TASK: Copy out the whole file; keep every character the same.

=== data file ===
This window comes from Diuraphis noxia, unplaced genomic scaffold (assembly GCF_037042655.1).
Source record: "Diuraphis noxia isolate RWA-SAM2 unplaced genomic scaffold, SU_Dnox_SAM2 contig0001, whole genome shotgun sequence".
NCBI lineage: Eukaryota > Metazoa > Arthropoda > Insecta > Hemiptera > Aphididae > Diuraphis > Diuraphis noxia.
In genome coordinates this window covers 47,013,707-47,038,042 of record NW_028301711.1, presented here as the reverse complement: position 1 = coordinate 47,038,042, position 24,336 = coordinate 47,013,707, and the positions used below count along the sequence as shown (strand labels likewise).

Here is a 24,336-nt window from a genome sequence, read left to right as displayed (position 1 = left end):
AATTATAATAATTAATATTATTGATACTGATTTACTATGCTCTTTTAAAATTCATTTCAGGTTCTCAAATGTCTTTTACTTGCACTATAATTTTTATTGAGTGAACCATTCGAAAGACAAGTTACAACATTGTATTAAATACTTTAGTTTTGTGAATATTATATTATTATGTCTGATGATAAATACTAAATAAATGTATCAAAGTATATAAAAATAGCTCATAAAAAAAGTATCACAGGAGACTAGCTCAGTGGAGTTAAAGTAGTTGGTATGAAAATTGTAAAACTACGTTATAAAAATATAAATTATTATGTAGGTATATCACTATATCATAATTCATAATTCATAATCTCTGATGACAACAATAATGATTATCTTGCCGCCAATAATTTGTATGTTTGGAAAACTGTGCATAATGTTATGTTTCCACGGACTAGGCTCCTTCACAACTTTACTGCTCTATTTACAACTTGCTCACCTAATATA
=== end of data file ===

This window comes from Diuraphis noxia, unplaced genomic scaffold (assembly GCF_037042655.1).
Source record: "Diuraphis noxia isolate RWA-SAM2 unplaced genomic scaffold, SU_Dnox_SAM2 contig0001, whole genome shotgun sequence".
NCBI lineage: Eukaryota > Metazoa > Arthropoda > Insecta > Hemiptera > Aphididae > Diuraphis > Diuraphis noxia.
In genome coordinates this window covers 47,013,707-47,038,042 of record NW_028301711.1, presented here as the reverse complement: position 1 = coordinate 47,038,042, position 24,336 = coordinate 47,013,707, and the positions used below count along the sequence as shown (strand labels likewise).

Here is a 24,336-nt window from a genome sequence, read left to right as displayed (position 1 = left end):
AATTATAATAATTAATATTATTGATACTGATTTACTATGCTCTTTTAAAATTCATTTCAGGTTCTCAAATGTCTTTTACTTGCACTATAATTTTTATTGAGTGAACCATTCGAAAGACAAGTTACAACATTGTATTAAATACTTTAGTTTTGTGAATATTATATTATTATGTCTGATGATAAATACTAAATAAATGTATCAAAGTATATAAAAATAGCTCATAAAAAAAGTATCACAGGAGACTAGCTCAGTGGAGTTAAAGTAGTTGGTATGAAAATTGTAAAACTACGTTATAAAAATATAAATTATTATGTAGGTATATCACTATATCATAATTCATAATTCATAATCTCTGATGACAACAATAATGATTATCTTGCCGCCAATAATTTGTATGTTTGGAAAACTGTGCATAATGTTATGTTTCCACGGACTAGGCTCCTTCACAACTTTACTGCTCTATTTACAACTTGCTCACCTAATATA